FHA Loans: Is It The Right Loan For Your Home Purchase?
So you want to learn more about FHA loans, you’ve come to the right place.
Let’s start with some background knowledge.
These are mortgage loans that are insured by the Federal Housing Administration, hence the acronym FHA. They’ve been around for over 80 years.
FHA loans were created to help reduce foreclosures and defaults that occurred during the 1930s. It was also a way to provide the government with an insurance policy, so to speak, to reduce the loss it took if loans were defaulted or foreclosed on. It was a stepping stone in putting a shot into the housing market. One of the other primary objectives of the FHA loans were to assist those with little money an opportunity to begin their “American Dream.”
FHA loans are geared more towards first-time homebuyers because of the looser credit qualifications, the low down payment, and attractive interest rates compared to conventional loans. However, anyone is eligible for an FHA loan as long as they meet those credit qualifications. Let us repeat that: Anyone is eligible for an FHA loan, even on the purchase of a second home.
You might be asking yourself: What are the qualifications? How much is the down payment?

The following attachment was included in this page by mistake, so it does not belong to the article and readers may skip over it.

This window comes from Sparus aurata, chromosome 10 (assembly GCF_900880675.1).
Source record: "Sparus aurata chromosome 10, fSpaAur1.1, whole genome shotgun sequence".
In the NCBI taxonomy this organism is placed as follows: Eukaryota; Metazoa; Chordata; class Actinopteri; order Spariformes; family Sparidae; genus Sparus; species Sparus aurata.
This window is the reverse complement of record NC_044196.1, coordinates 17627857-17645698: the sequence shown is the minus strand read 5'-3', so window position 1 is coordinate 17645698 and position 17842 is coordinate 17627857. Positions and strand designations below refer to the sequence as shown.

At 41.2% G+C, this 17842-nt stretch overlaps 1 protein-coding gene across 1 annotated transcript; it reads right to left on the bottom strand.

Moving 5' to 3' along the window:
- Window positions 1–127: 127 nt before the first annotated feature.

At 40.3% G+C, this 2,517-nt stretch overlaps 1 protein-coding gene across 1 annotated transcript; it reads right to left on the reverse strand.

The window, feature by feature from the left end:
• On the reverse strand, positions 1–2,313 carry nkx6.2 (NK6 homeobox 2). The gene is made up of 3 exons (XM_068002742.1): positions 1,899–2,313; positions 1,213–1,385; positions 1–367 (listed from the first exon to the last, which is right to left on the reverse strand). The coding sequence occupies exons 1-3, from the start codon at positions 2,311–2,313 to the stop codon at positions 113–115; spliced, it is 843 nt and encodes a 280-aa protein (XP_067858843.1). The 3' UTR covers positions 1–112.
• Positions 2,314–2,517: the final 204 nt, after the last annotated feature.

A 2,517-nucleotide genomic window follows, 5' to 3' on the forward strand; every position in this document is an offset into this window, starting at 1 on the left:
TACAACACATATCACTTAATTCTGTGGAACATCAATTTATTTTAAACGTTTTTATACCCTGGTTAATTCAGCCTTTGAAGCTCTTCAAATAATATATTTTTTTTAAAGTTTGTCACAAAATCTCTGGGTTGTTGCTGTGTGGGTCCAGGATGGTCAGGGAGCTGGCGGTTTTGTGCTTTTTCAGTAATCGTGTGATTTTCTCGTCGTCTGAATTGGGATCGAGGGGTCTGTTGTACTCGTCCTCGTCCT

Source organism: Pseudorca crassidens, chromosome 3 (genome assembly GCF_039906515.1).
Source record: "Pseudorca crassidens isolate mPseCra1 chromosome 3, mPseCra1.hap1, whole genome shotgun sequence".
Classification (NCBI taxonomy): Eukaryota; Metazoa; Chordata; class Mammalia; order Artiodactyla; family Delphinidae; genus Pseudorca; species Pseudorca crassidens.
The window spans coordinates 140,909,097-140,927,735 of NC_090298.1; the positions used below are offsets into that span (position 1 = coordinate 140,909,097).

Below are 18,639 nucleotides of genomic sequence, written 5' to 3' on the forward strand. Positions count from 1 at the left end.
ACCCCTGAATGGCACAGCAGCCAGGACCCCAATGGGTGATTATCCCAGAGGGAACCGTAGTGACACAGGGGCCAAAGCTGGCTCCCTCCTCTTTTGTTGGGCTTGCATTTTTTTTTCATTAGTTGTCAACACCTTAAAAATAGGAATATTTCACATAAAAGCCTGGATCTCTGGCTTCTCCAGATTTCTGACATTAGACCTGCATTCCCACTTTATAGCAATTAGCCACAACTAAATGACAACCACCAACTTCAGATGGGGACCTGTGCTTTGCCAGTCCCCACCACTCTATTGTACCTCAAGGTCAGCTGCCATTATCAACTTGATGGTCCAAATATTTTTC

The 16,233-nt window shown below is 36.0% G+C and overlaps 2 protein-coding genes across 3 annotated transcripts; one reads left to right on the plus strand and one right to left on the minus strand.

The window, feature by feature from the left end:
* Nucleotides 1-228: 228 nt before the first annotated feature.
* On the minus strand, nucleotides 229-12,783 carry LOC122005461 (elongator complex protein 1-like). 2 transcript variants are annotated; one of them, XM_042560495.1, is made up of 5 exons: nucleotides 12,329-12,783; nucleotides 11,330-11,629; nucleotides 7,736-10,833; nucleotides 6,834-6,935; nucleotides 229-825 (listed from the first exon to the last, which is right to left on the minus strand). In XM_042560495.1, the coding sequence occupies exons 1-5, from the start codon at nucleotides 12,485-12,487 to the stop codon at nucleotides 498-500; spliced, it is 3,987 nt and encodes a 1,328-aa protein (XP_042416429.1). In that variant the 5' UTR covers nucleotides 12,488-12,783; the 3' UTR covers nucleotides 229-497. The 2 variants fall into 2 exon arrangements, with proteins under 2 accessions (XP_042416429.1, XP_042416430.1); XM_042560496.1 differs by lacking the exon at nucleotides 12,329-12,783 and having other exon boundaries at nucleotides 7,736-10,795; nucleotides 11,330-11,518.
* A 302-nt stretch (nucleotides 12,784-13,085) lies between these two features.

It doesn’t really take much to qualify for the program. As is true with any loan program, the credit score has a lot to do with it.
The higher the credit score the better chances of qualifying for a loan. Also, the interest rate you receive is dependent upon your credit score.
FHA doesn’t require you to have a perfect credit score. Borrowers can have a minimum credit score of 500 or above. With that being said, falling between 500-579 you are required to put more down.
The normal down payment on an FHA loan is 3.5 percent but that is only eligible to those that have a credit score of 580 and above. The 500-579 range would have a 10 percent down payment.
When it comes to the down payment, the funds don’t necessarily have to be all of the borrowers. Borrowers, depending on the credit score again, are allowed to get a gift. The gift must come from an immediate family member — parents, siblings, spouse, etc.
Borrowers must pay an upfront funding fee and a monthly mortgage insurance premium on FHA loans. The mortgage insurance premium is paid for the life of the loan unless you refinance into a conventional loan.
The upfront funding fee is 1.75 percent of the loan amount. The mortgage insurance premium is .85 percent of the loan amount.
For example purposes, the upfront funding fee on a $100,000 loan would be $1,750 with a mortgage insurance premium of $600. Now the $1,750 fee is a one-time fee. The $850 premium is spread out over the 12 months so the monthly payment would be $50.
FHA has a loan limit on a county-by-county basis. To see how much your limit is for your county you can visit the FHA website.
After learning these useful tidbits, you as a first-time home buyer might be thinking the FHA loan might be right for you.
However, you should always speak to a mortgage professional because there are many other options and programs that might be a better fit for your needs.
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